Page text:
London, June 01: Scientists at the University of Pennsylvania School of Medicine have identified genes that put men at three fold risk of developing testicular cancer.
The researchers have uncovered variation around two genes associated with testicular cancer.
"Despite being quite heritable, there really have not been any clear genetic risk factor that can account for most cases of testicular cancer," Nature magazine quoted Dr Katherine L Nathanson, an assistant professor of Medicine and a specialist in medical genetics at the Abramson Cancer Centre, as saying.
"These variants are the first striking genetic risk factors found for this disease to date," she added.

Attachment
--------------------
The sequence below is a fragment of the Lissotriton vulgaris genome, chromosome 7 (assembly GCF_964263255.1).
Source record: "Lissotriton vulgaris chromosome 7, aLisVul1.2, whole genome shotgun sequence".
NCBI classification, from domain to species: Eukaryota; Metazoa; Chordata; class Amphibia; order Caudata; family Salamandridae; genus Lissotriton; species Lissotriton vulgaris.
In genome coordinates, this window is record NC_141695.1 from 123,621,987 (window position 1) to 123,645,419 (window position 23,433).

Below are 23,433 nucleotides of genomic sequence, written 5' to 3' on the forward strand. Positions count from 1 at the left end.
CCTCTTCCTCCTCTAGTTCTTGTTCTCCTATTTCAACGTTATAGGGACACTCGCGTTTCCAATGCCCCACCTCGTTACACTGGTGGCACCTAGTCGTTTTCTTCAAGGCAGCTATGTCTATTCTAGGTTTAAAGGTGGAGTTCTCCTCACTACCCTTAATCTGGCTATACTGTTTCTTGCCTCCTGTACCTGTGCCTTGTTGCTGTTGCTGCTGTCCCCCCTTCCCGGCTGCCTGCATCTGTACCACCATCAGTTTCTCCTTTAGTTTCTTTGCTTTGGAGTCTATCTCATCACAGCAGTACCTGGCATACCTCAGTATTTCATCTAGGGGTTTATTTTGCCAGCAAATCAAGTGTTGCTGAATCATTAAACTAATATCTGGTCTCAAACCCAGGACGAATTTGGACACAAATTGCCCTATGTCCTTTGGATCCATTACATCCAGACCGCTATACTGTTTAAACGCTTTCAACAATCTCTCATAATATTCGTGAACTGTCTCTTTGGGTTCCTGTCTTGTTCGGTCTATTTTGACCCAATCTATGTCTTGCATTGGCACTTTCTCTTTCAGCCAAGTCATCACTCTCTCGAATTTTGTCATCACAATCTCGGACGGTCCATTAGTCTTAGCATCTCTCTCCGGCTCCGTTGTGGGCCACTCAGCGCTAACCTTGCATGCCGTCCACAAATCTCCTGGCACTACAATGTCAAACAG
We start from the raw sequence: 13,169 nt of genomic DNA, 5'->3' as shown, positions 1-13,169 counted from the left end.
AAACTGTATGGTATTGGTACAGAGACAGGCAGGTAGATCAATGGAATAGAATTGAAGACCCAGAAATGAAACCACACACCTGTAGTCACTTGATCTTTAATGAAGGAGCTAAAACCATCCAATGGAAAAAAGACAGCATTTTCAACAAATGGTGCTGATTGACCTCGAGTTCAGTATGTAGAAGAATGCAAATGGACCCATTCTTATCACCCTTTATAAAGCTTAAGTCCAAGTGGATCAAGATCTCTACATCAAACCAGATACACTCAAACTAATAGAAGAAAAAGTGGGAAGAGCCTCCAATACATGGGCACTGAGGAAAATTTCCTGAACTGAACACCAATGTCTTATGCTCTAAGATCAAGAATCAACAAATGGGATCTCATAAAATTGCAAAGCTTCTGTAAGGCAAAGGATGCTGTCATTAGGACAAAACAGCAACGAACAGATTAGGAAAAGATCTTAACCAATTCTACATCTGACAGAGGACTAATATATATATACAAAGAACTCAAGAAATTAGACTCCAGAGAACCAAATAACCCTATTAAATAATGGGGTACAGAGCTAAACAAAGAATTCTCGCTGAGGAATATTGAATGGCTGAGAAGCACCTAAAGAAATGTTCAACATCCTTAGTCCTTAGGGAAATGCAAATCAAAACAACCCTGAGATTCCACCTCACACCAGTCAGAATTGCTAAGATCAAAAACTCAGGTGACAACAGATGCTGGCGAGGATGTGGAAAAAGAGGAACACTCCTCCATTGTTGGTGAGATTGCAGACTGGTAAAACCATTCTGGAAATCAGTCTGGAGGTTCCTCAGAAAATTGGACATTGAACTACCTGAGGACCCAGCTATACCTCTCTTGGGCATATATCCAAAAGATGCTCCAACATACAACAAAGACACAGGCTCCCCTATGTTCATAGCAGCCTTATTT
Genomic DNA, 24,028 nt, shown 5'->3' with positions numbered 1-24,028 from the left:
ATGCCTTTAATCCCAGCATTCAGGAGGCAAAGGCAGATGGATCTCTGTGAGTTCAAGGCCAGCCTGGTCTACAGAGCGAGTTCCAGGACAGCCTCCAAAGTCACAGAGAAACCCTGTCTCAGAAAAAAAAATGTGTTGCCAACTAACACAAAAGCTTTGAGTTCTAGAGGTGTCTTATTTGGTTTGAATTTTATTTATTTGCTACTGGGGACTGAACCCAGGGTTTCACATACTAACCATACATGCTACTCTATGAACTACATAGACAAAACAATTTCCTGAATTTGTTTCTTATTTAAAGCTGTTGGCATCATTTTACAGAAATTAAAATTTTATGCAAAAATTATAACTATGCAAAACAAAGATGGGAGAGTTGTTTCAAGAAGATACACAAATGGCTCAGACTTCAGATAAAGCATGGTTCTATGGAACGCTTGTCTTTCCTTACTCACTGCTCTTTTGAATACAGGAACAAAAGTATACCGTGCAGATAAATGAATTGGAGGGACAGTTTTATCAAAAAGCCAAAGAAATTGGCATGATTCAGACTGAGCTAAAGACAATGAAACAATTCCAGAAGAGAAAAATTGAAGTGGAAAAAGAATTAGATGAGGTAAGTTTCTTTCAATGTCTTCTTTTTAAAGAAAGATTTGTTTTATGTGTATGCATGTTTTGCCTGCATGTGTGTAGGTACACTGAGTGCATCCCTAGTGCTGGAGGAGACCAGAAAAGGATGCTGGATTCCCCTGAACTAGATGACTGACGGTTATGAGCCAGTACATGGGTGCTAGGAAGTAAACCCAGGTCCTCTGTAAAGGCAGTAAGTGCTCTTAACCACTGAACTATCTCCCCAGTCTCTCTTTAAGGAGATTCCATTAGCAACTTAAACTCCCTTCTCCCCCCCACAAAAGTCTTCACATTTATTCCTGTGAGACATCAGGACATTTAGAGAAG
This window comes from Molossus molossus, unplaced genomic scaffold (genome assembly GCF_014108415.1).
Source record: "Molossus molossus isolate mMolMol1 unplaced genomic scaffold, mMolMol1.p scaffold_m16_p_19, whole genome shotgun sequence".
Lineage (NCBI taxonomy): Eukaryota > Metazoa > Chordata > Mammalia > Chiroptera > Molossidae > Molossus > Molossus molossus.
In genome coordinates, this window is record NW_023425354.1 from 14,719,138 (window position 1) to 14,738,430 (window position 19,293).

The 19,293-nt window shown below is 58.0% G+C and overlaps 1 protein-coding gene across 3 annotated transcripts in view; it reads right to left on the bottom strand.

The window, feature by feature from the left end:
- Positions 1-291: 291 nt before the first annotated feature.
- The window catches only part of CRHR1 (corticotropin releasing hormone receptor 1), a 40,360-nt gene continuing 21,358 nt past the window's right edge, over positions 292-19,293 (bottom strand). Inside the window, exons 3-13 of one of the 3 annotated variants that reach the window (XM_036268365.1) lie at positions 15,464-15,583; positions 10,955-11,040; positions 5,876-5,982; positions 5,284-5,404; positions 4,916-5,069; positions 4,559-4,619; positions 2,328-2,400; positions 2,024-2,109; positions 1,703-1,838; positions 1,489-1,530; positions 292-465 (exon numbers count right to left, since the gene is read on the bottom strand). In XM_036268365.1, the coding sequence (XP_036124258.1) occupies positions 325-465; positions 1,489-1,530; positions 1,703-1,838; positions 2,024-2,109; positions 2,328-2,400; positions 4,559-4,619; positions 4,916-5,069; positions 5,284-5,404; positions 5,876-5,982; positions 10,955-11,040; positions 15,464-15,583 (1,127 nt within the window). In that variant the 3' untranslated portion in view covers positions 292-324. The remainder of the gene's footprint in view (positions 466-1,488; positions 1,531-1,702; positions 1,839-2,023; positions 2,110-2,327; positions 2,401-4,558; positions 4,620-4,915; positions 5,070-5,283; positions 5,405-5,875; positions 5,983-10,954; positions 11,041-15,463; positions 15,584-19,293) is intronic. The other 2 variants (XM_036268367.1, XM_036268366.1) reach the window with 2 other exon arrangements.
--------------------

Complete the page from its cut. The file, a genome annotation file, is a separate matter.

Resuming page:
The study showed that men with two copies of the common version of the c-KIT ligand (KITLG) gene were 4.5 times more likely develop testicular cancer.
Moreover, men with two copies of the common version of variants next to another gene, sprouty 4 (SPRY4) were at 1.48-fold risk.
"Our observed strong association is intriguing and may reflect the impact of the genetic effect of KITLG," said co-researcher Dr Peter A Kanetsky, an assistant professor of Epidemiology.
"However, since the prevalence of the common variant is so high, it may also reflect other underlying factors required in conjunction with KITLG for disease development. This remains to be determined," he added.